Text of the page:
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Figure 2. (Left): TEG® 6s. The vibration of the sample induces blood deflection; the measures change with the resonance frequency. (Right): TEG® 5000. The difference in the rotations of the cup and pin is measured via a torsional spring [64,65].
Figure 2. (Left): TEG® 6s. The vibration of the sample induces blood deflection; the measures change with the resonance frequency. (Right): TEG® 5000. The difference in the rotations of the cup and pin is measured via a torsional spring [64,65].
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Figure 3. The Quantra® plus cartridge has four channels with reagents designed to measure clot stiffness (CS) and clot time (CT). Channel 1 measures CT with kaolin activation. Channel 2 measures CT with kaolin activation and heparin neutralization. Channel 3 measures CS and tissue factor activation with heparin neutralization. Channel 4 measures CS with tissue factor activation, platelet inhibition, and heparin neutralization. Channel 4 measures the fibrinogen contribution to CS, (FCS). The platelet contribution to CS, (PCS) is equal to CS-FCS. Clot Time Ratio (CTR) = CT/CTH and indicates the level of heparinization of the patient blood sample [69,78].
Figure 3. The Quantra® plus cartridge has four channels with reagents designed to measure clot stiffness (CS) and clot time (CT). Channel 1 measures CT with kaolin activation. Channel 2 measures CT with kaolin activation and heparin neutralization. Channel 3 measures CS and tissue factor activation with heparin neutralization. Channel 4 measures CS with tissue factor activation, platelet inhibition, and heparin neutralization. Channel 4 measures the fibrinogen contribution to CS, (FCS). The platelet contribution to CS, (PCS) is equal to CS-FCS. Clot Time Ratio (CTR) = CT/CTH and indicates the level of heparinization of the patient blood sample [69,78].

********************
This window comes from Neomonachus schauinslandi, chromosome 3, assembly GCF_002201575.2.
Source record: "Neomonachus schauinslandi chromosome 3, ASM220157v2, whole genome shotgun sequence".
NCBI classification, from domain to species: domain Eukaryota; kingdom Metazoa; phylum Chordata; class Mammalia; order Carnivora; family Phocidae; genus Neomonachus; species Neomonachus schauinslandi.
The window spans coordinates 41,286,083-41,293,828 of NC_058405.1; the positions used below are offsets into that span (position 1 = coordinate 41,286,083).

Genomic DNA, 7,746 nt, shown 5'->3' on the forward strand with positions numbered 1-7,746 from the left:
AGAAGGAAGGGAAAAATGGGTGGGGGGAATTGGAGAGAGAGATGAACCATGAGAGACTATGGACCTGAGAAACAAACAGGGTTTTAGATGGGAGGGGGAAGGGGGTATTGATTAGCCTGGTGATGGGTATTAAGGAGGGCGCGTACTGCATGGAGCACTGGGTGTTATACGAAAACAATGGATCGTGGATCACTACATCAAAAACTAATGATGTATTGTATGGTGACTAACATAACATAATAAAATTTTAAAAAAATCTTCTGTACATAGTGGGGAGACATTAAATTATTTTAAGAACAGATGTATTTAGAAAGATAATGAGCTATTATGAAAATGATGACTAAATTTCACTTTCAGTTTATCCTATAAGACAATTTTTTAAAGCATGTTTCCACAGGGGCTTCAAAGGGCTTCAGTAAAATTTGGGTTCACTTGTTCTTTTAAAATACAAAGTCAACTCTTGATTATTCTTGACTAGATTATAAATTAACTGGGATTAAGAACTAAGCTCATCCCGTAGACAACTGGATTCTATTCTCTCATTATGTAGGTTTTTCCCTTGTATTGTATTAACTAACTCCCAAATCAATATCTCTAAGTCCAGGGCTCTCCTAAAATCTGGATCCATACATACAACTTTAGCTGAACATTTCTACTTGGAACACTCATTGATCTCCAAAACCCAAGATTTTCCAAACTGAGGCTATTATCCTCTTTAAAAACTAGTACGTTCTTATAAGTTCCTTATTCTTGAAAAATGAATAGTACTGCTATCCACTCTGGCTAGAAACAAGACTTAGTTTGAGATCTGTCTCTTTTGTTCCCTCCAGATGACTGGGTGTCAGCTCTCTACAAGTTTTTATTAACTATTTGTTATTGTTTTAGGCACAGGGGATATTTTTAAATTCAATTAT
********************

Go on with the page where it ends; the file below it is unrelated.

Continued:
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Table 1. TEG® 5000 and ROTEM® delta “legacy device” parameters and reference ranges [7,27,35,37,38,42,43,44,45,46,47,48,49,50,51,52].
Table 1. TEG® 5000 and ROTEM® delta “legacy device” parameters and reference ranges [7,27,35,37,38,42,43,44,45,46,47,48,49,50,51,52].
ParameterTEG® 5000 Analyzer 1ROTEM® Delta Analyzer
Clot initiation: the time from the test start to amplitude = 2 mmR (Kaolin)/ACT (rTEG®)
Kaolin: 4.6–9.1 min
rTEG®: 86–118 s
INTEM: 137–246 s
EXTEM: 42–74 s
Clot formation and clot kinetics: the time taken to achieve a level of clot strength, amplitude = 20 mmK